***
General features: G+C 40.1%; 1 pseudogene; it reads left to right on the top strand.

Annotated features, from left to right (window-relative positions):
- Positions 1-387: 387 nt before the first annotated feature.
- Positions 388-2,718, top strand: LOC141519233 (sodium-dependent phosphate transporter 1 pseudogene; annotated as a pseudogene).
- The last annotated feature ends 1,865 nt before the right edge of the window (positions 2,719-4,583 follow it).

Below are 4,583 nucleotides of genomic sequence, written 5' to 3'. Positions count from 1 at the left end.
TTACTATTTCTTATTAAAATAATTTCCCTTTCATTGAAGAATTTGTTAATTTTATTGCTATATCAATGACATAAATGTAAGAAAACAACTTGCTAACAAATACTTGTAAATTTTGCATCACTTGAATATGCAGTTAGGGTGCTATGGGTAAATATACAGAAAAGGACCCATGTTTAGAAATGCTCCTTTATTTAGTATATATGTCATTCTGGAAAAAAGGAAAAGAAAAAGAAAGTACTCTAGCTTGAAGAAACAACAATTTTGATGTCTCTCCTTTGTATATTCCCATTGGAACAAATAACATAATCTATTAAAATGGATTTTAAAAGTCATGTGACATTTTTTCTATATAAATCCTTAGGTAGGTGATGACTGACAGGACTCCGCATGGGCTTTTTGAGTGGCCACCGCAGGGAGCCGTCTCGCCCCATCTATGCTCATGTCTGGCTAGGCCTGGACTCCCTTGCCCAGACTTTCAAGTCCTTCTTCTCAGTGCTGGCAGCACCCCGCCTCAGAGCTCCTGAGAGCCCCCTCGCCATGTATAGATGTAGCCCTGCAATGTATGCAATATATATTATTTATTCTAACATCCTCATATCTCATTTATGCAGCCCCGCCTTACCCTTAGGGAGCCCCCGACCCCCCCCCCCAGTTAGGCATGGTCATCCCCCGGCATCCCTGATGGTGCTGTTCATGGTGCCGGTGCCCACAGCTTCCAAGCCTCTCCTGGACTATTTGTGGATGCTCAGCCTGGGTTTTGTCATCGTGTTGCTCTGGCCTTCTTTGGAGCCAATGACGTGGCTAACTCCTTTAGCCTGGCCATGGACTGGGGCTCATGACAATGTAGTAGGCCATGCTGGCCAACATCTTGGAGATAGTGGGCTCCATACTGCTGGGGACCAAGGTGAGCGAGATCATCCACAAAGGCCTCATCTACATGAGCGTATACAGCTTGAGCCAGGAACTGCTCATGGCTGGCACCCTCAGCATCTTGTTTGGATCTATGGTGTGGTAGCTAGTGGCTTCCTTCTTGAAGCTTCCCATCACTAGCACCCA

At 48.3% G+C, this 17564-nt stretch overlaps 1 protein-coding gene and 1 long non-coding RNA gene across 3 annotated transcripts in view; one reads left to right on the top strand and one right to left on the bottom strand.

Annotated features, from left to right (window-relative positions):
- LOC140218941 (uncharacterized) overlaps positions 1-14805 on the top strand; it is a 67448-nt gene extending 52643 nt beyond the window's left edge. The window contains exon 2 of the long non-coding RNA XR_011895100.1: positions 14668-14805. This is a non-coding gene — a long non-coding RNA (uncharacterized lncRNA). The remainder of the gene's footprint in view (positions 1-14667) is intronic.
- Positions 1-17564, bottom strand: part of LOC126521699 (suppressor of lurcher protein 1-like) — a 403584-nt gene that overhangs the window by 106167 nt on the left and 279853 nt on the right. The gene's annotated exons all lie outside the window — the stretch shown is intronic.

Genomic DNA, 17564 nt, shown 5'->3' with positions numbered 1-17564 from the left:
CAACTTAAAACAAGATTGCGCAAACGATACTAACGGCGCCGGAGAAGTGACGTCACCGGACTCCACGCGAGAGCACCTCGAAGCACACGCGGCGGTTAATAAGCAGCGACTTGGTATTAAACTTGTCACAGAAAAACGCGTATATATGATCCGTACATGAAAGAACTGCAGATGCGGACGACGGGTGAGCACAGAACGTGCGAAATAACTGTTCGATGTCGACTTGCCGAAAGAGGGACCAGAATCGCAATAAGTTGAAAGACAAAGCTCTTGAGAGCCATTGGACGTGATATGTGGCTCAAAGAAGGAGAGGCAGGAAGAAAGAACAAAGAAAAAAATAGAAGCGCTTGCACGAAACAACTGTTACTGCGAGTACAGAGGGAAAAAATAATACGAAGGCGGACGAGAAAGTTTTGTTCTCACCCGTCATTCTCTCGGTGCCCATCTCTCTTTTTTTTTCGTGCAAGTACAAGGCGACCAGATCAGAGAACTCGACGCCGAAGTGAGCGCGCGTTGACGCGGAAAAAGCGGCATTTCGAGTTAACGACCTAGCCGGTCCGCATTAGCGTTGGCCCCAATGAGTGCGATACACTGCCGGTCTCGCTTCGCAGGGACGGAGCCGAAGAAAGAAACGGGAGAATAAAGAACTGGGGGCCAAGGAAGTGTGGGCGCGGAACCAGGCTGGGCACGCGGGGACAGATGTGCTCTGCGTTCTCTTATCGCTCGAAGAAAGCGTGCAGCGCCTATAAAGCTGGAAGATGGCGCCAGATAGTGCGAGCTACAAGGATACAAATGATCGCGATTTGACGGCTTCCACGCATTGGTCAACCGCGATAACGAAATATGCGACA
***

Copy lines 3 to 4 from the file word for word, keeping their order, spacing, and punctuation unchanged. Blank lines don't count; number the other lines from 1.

- Positions 1-387: 387 nt before the first annotated feature.
- Positions 388-2,718, top strand: LOC141519233 (sodium-dependent phosphate transporter 1 pseudogene; annotated as a pseudogene).